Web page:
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Page 37 text:
Counselors Provide All Classes Guidance FLORENCE J. LIEBBE HERBERT L. WAGNER B.A., M,A., Dean of Students, A.B., M.A., AA.A., Dean of Boys, General Director of Clubs, AFS National Honor Society Sponsor and NHS Sponsor The duties of Rocky ' s deans and counselors ranged from establishing student academic schedules to chaperon¬ ing after-game dances. The Deans, AAiss Florence Liebbe and AAr. Herbert Wagner, were in charge of attendance records, supervision of educational policies, and notification of students regard¬ ing scholarships and grants. Much of the deans ' time was spent consulting with seniors as to college choices, and ar¬ ranging interviews with college representatives. The Junior and Sophomore counselors conferred with the underclassmen about courses of study, current grades, and future plans. As Sophomore counselors, Mrs. Ruth Schuck and Mr. Charles Dyson conducted Sophomore Prob¬ lems course. GETTING READY TO leave the building after putting in a hard day ' s work is Miss Florence Liebbe, Dean of Girls. CHARLES B. DYSON B.S., M.Ed., Sophomore Boys Counselor, Key Club Sponsor MARGUERITE M. PIERCE B.A., M.Ed,, Junior Girls Counselor RUTH A. SCHUCK RONALD A. STEVENS B.A., Senior and Sophomore Girls ® Boys Counselor Counselor 33
Page 36 text:
AAR. F. W. ASPEDON, Rock Island High School principal, performs one of his numerous daily chores — giving P.A. announcements. AAr. F. W. Aspedon, principal of Rock Island Hig| School, was charged with the overall responsibility foi the operation of the school. His duties were innumerably and ranged from schedule changes to discipline of stuj dents. AAr. Aspedon felt that the new addition was th factor that had the most noticeable effect on administro; tion this year. He said that administrative problems were decreased with the addition of extra classrooms, stair ways, and special-purpose facilities. A major part of AAr Aspedon ' s job was being responsible for this year ' s 152 school employees. He added that the new rooms aisc alleviated space problems for the teachers and allowed the inauguration of new teaching techniques and experi- mentation. | AAr. Edward Evans, Rocky ' s assistant principal, in addition to assisting AAr. Aspedon generally, was specifi¬ cally concerned with maintaining the necessary rules and regulations. As Senate sponsor, AAr. Evans attended weekly Senate meetings, in an advisory capacity. AAr. Aspedon and AAr. Evans worked closely together in adJ ministering the affairs of Rocky and to assure a smooth operation. chief Administrators Keep School on Track MR. EDWARD EVANS, Assistant Principal, appre¬ ciates the advantages of his new office. MR. F. W. ASPEDON and Mr. Edward Evans have a brief conference before the daily rush begins. 32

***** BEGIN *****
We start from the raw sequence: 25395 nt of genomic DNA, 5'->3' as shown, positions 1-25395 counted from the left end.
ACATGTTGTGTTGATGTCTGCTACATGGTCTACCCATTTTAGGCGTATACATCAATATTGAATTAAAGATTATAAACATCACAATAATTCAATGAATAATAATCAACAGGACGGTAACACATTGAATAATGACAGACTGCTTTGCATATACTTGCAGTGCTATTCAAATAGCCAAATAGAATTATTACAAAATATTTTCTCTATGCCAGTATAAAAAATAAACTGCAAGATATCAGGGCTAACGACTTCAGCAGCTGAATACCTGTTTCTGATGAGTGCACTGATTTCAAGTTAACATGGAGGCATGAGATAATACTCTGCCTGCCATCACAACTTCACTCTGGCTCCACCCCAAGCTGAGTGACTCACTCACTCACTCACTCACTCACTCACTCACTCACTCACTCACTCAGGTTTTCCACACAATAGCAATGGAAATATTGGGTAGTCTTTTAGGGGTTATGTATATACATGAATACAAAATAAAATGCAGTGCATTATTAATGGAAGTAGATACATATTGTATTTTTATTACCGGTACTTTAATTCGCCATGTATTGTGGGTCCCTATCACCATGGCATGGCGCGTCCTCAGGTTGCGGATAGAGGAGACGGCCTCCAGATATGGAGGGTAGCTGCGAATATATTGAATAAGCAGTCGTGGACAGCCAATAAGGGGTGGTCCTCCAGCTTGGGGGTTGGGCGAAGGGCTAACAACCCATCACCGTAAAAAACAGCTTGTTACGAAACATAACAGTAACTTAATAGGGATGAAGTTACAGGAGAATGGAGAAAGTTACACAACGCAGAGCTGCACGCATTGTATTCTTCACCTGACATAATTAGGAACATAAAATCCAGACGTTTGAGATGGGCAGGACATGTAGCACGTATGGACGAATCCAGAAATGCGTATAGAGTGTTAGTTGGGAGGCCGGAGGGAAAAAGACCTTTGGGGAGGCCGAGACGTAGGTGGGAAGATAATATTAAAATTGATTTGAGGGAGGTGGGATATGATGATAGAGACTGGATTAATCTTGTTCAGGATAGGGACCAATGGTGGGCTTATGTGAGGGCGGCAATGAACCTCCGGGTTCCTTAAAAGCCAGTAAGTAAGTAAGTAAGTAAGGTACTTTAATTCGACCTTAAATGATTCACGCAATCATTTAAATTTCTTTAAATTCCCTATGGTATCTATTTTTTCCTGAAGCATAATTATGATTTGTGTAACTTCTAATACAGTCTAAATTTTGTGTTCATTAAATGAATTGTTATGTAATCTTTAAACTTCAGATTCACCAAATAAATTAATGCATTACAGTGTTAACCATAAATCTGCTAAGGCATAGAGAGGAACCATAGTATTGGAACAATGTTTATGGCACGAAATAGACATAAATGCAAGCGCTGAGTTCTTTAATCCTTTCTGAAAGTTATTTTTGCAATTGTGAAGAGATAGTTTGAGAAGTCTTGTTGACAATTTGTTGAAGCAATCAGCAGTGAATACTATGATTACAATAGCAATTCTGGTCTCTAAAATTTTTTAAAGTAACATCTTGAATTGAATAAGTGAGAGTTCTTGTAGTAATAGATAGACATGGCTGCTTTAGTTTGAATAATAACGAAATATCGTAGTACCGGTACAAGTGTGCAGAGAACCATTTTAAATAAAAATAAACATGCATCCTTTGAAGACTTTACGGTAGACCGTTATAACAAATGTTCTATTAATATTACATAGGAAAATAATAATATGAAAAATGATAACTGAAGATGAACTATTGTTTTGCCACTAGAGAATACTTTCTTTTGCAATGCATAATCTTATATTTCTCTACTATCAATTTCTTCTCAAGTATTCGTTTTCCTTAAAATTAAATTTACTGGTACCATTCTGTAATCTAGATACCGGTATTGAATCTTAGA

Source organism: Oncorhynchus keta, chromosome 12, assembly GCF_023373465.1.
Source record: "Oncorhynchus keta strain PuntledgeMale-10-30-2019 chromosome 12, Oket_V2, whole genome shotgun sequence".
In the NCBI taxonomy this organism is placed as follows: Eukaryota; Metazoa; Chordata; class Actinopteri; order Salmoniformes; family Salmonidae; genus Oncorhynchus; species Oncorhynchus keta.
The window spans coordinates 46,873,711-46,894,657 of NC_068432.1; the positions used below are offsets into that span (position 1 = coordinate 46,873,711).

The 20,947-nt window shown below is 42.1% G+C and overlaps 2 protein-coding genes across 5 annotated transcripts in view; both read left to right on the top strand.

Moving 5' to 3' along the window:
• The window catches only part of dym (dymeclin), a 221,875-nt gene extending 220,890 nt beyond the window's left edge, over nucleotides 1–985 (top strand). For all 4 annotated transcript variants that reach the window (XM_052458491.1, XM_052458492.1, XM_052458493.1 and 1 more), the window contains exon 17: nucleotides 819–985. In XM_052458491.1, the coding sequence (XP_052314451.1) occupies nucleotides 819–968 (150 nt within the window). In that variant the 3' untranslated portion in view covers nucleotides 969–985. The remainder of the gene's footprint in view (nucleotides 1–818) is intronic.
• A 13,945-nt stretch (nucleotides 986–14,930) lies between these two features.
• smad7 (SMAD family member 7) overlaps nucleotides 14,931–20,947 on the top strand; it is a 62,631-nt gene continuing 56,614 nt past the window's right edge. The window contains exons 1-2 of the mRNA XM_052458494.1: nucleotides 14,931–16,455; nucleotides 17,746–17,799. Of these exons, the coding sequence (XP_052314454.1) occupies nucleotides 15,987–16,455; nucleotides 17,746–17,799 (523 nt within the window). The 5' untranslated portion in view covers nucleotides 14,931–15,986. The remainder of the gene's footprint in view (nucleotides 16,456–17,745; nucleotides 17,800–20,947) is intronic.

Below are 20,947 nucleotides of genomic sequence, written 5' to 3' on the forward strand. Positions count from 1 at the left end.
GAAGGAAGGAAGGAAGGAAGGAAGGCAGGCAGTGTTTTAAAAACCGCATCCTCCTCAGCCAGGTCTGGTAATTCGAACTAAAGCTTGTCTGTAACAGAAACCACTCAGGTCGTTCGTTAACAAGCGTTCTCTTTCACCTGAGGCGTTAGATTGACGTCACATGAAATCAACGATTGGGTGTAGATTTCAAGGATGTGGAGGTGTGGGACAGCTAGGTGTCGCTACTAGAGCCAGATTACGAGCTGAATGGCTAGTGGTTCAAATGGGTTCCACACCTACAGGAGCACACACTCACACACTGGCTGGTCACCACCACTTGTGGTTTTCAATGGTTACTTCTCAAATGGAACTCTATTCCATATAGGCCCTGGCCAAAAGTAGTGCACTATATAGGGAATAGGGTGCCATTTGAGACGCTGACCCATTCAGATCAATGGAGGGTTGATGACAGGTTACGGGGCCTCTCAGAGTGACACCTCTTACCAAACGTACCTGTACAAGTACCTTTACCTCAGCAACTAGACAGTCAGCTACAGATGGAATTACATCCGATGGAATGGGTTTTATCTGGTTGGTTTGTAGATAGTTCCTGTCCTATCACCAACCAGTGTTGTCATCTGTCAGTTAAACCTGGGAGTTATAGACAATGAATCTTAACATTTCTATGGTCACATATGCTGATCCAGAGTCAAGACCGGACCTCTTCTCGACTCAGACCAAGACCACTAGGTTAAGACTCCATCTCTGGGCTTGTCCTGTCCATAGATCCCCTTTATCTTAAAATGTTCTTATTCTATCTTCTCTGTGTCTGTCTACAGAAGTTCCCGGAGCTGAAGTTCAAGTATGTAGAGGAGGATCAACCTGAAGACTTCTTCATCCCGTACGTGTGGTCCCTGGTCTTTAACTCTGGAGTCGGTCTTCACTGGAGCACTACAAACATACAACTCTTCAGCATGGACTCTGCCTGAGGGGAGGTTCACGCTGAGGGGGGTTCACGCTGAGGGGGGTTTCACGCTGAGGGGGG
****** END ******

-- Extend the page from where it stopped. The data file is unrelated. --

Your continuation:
Page 38 text:
CHARLES OESTREICH RUTH BRAUCH KAY CEDEROTH DEAN COLLINS FRANK FESSLER AA.A., English 12 B.A., M.A., English 11 B.A., English 10, Literary B.A., AA.S., English, Gram- B.A., M.A., English 12, Liter Club Sponsor mar. Creative writing ai ' Y Club Sponsor GARY FREERS B.A., English 12 MARIE GILLETTE B.A., English 12 MARJORIE JOHNSON DAVID KACSIR NANCY STROHL B.S., English 11, Y-Teens, Jr. B.A., English 12 B.A., English 10, French 1, Class Sponsor French Club Sponsor Overhead Projectors Aid English Classes English is the basis of communication. No matter how one communicates in the United States he uses some form of English, whether spoken or written. To im¬ prove communications, Rocky ' s Junior English classes have used new textbooks containing more modern and proper uses of English. In the classroom the use of the new overhead projectors and films aided the teachers in their presentations. There were three divisions in the Senior English course. 12-C was a special College English class equal to a Freshman Rhetoric class with 27 advanced students. 12-R was a college preparatory course, and 12-N was a regular English course. The students studied English background, creative writing, grammar and journalism. Sophomores studied five areas of world literature; the short story, non-fiction, the novel, poetry, the drama, and the legend. These units were supplemented with outside readings. Required reading were The Pearl, J. Caesar, and Mythology. MRS. MARIE GILLETTE, Senior English teacher, contemplates her recent board work. 34
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